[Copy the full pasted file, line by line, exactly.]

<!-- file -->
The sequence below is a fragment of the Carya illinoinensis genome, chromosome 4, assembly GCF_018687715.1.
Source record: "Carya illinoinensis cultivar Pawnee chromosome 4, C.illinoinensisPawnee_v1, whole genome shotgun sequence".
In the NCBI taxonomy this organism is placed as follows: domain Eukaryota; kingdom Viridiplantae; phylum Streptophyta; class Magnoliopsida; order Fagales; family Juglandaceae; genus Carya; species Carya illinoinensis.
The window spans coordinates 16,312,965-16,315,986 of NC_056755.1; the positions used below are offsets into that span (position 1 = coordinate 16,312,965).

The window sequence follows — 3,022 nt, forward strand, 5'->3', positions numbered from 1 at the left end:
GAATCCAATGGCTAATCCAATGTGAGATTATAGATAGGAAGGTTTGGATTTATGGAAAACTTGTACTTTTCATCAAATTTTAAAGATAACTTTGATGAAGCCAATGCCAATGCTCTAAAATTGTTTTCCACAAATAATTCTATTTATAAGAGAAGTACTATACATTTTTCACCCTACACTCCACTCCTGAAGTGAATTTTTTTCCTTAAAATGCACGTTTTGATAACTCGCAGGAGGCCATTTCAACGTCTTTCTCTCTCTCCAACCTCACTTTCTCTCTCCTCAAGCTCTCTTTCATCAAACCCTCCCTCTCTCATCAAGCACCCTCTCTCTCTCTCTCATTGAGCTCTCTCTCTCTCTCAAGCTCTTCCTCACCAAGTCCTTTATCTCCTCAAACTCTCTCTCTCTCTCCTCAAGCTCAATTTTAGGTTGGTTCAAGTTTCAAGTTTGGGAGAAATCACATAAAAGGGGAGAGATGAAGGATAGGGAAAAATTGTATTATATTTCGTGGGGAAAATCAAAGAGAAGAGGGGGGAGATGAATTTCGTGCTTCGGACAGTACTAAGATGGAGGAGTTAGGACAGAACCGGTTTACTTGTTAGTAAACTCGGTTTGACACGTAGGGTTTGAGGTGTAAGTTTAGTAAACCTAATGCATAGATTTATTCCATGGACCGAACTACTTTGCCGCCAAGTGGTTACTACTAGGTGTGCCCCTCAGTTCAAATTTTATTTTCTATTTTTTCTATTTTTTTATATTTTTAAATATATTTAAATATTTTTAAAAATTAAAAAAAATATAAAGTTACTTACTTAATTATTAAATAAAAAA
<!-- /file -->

The sequence below is a fragment of the Carya illinoinensis genome, chromosome 4, assembly GCF_018687715.1.
Source record: "Carya illinoinensis cultivar Pawnee chromosome 4, C.illinoinensisPawnee_v1, whole genome shotgun sequence".
In the NCBI taxonomy this organism is placed as follows: domain Eukaryota; kingdom Viridiplantae; phylum Streptophyta; class Magnoliopsida; order Fagales; family Juglandaceae; genus Carya; species Carya illinoinensis.
The window spans coordinates 16,312,965-16,315,986 of NC_056755.1; the positions used below are offsets into that span (position 1 = coordinate 16,312,965).

The window sequence follows — 3,022 nt, forward strand, 5'->3', positions numbered from 1 at the left end:
GAATCCAATGGCTAATCCAATGTGAGATTATAGATAGGAAGGTTTGGATTTATGGAAAACTTGTACTTTTCATCAAATTTTAAAGATAACTTTGATGAAGCCAATGCCAATGCTCTAAAATTGTTTTCCACAAATAATTCTATTTATAAGAGAAGTACTATACATTTTTCACCCTACACTCCACTCCTGAAGTGAATTTTTTTCCTTAAAATGCACGTTTTGATAACTCGCAGGAGGCCATTTCAACGTCTTTCTCTCTCTCCAACCTCACTTTCTCTCTCCTCAAGCTCTCTTTCATCAAACCCTCCCTCTCTCATCAAGCACCCTCTCTCTCTCTCTCATTGAGCTCTCTCTCTCTCTCAAGCTCTTCCTCACCAAGTCCTTTATCTCCTCAAACTCTCTCTCTCTCTCCTCAAGCTCAATTTTAGGTTGGTTCAAGTTTCAAGTTTGGGAGAAATCACATAAAAGGGGAGAGATGAAGGATAGGGAAAAATTGTATTATATTTCGTGGGGAAAATCAAAGAGAAGAGGGGGGAGATGAATTTCGTGCTTCGGACAGTACTAAGATGGAGGAGTTAGGACAGAACCGGTTTACTTGTTAGTAAACTCGGTTTGACACGTAGGGTTTGAGGTGTAAGTTTAGTAAACCTAATGCATAGATTTATTCCATGGACCGAACTACTTTGCCGCCAAGTGGTTACTACTAGGTGTGCCCCTCAGTTCAAATTTTATTTTCTATTTTTTCTATTTTTTTATATTTTTAAATATATTTAAATATTTTTAAAAATTAAAAAAAATATAAAGTTACTTACTTAATTATTAAATAAAAAA